Interview: Stardock's Wardell On Matchmaking Out The 'Jerks'
PC developer and publisher Stardock launched its Impulse PC digital distribution service a little over a year ago, and in that time it has partnered with nearly all the major publishers. But in its forthcoming update Stardock will expand Impulse's scope, aiming to play matchmaker for gamers -- without needing console-style matchmaking.
Impulse, whose primary competitor is Valve's Steam, recently added Ubisoft to a partner list that also includes Activision, Capcom, THQ, Paradox, Atari, and dozens of others -- chiefly Stardock itself, whose Galactic Civilizations II, Sins of a Solar Empire, Demigod, and other titles are amongst the store's most popular.
Impulse Phase 4 will include a feature called Ready to Play, which will match up PC gamers who own the same game and who share various gaming priorities, allowing them to virtually befriend each other and then set up matches of their chosen games.
It's part social networking, and part matchmaking -- but since it just brings the gamers themselves together, it uses whatever multiplayer system the developers included in the game, be it matchmaking or server browsing.
"When you play online with random strangers, how many people are jerks? I don't know how else to put it. Random people are often jerks," Stardock CEO Brad Wardell told Gamasutra regarding the reasoning behind Ready to Play's conception. "I wanted to come up with something that solved that problem."
When you launch a title through the system, Ready to Play knows you own that game (and since it identifies games based on their executable files, it works for any game, not just those bought through Impulse), and it will attempt to find other players who both own that game and who score similarly to you on a rubric of gaming priorities.
"You [rank] a bunch of categories, like how competitive you are," explained Wardell. "What matters to you in someone you want to play? Are they a similar age to you? Do they have a good PC? How competitive are they? Are they all about winning, or are they about having fun? Do they value their time? You don't just get to say, 'Yeah, max them all out.' You put them in order of importance."
Those self-identified traits are used to match up gamers. If you aren't online when a match with your game is found, you'll see the notification when you log in, and you can send a friend request if you choose.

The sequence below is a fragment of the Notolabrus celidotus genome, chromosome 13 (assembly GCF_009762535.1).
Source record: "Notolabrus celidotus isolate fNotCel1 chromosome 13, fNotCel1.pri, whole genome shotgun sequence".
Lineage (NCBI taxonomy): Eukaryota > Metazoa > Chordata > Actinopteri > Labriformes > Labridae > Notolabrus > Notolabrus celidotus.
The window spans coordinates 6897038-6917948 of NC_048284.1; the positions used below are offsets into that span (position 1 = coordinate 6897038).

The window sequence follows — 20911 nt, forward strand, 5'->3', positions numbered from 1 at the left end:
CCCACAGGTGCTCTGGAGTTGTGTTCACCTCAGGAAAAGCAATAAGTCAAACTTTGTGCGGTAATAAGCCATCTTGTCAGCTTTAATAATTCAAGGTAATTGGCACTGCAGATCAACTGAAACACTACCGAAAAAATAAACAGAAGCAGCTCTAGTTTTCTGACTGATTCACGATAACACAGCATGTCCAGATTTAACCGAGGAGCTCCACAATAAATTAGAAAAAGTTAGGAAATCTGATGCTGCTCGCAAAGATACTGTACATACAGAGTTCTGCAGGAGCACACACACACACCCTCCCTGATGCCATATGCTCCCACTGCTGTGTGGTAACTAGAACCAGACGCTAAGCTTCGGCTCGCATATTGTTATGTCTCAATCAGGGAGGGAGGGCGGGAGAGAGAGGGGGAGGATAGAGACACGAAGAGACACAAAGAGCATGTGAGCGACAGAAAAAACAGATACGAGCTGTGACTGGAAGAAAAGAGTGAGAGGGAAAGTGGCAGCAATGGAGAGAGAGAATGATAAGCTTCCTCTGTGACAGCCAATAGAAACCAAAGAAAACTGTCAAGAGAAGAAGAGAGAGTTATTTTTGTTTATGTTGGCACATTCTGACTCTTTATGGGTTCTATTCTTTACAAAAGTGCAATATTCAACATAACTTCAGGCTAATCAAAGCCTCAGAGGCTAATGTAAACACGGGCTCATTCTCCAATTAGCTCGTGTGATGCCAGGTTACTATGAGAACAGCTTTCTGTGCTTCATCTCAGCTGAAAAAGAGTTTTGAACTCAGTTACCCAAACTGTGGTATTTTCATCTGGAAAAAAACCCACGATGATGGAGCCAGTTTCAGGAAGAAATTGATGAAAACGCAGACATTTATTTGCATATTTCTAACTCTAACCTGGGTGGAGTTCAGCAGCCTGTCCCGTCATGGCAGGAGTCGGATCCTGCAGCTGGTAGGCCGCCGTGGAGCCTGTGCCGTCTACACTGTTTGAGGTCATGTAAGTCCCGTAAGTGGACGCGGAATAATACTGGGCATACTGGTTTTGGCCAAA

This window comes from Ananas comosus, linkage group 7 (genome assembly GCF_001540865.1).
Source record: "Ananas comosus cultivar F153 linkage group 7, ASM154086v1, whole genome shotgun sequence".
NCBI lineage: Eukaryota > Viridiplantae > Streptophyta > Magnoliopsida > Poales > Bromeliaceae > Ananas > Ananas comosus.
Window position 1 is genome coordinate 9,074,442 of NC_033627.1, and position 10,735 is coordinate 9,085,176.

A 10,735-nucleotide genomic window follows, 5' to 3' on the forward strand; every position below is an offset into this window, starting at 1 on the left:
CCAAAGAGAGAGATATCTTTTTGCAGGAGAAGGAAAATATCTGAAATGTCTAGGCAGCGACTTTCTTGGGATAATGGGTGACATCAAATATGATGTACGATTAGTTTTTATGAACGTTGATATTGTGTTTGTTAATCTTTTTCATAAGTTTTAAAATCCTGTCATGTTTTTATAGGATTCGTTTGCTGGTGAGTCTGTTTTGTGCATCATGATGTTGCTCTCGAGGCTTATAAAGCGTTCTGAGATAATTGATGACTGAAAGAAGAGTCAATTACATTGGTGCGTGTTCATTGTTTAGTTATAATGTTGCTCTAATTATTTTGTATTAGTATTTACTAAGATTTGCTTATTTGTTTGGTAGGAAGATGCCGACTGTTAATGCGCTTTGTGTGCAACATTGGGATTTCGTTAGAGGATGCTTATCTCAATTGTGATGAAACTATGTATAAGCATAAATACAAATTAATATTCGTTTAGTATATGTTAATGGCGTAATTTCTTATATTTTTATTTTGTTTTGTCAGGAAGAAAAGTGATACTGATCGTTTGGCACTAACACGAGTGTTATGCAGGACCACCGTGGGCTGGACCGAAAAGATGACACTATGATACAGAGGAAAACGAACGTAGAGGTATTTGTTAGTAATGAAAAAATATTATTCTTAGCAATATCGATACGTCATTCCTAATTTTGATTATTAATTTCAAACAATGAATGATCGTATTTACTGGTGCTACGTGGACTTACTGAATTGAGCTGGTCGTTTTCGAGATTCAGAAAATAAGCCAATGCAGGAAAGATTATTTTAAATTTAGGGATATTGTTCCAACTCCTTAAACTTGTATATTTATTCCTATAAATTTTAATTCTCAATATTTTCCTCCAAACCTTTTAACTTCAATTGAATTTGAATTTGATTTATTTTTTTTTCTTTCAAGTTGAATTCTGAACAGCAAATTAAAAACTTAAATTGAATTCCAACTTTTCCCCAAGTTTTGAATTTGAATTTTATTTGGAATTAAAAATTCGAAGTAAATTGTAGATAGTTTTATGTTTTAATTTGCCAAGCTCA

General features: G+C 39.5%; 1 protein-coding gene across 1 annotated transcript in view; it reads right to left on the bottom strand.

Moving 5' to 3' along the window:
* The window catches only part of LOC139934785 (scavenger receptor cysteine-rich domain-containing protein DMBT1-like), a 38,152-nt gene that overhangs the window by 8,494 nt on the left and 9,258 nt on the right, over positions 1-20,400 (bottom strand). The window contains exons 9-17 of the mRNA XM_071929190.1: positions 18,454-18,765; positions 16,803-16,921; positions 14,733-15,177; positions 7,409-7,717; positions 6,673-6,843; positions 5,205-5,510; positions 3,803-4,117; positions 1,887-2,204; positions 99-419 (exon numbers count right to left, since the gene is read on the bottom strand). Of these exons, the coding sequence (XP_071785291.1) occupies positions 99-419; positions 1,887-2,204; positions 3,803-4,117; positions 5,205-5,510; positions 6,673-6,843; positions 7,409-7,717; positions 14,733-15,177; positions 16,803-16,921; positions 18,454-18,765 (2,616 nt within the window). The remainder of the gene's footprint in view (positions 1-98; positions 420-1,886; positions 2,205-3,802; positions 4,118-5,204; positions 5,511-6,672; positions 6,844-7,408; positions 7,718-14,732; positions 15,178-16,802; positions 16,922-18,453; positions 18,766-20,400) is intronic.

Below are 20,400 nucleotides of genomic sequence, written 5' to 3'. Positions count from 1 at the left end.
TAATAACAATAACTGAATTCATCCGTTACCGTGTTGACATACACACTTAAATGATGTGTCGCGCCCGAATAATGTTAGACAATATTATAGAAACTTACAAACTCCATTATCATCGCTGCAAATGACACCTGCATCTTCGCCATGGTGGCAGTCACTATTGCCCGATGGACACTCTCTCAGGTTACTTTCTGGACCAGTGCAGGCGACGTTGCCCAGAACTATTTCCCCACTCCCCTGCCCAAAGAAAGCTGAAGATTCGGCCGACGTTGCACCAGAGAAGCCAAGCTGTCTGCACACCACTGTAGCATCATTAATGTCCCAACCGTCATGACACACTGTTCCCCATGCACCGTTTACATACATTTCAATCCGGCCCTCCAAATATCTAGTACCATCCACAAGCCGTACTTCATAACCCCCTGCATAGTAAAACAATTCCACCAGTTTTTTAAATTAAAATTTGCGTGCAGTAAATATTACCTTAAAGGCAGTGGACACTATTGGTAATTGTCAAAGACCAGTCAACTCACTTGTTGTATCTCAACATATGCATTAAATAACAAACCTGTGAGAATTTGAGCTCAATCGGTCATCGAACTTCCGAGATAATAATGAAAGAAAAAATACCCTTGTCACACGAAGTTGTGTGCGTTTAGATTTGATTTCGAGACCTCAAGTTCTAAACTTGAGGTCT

"I say, 'Alright, I want to play Sins of a Solar Empire or World of Warcraft or Team Fortress," Wardell continued. "I can choose either a particular group of buddies I want to play with, or everybody on my friend list, or someone who's similar to me, even if I don't know them.
"Then it will tell me, 'So and so, who is 84 percent compatible with you, is going into Sins of a Solar Empire. Do you want to launch Sins of Solar Empire?' It launches the game, you find that person, you get together, and play with them."
Added the CEO, "The idea is that now you can play with people who are similar to you, rather than some 14-year-old griefer who's shooting you in the back every time because he thinks it's funny."
Of course, games with smaller communities will be less picky about their players' priorities -- and being able to find any players of older or less well known titles is one of the key strengths of Ready to Play, said Wardell.
"In our own internal tests, it's amazing how quickly what seems like a dead game can come back to life," he said. "One of our tests was The Corporate Machine. That game was like several years ago. You tell it, 'I'm going to play The Corporate Machine online.' Even though there was no one online at first, you broadcast to your buddies. There's are only 500 people, but suddenly it identifies three or four people [who own it], and they're people like you. You can get a game going."
Players can also set up scheduled matches for particular games, both amongst their own existing friends as well as to find new friends.
Ready to Play will be launching in beta form in September, alongside a substantial overhaul of the main Impulse storefront designed to streamline Impulse's look and feel, and cope with the service's growing list of games. Stardock told Gamasutra it plans to announce further publisher deals in the coming weeks.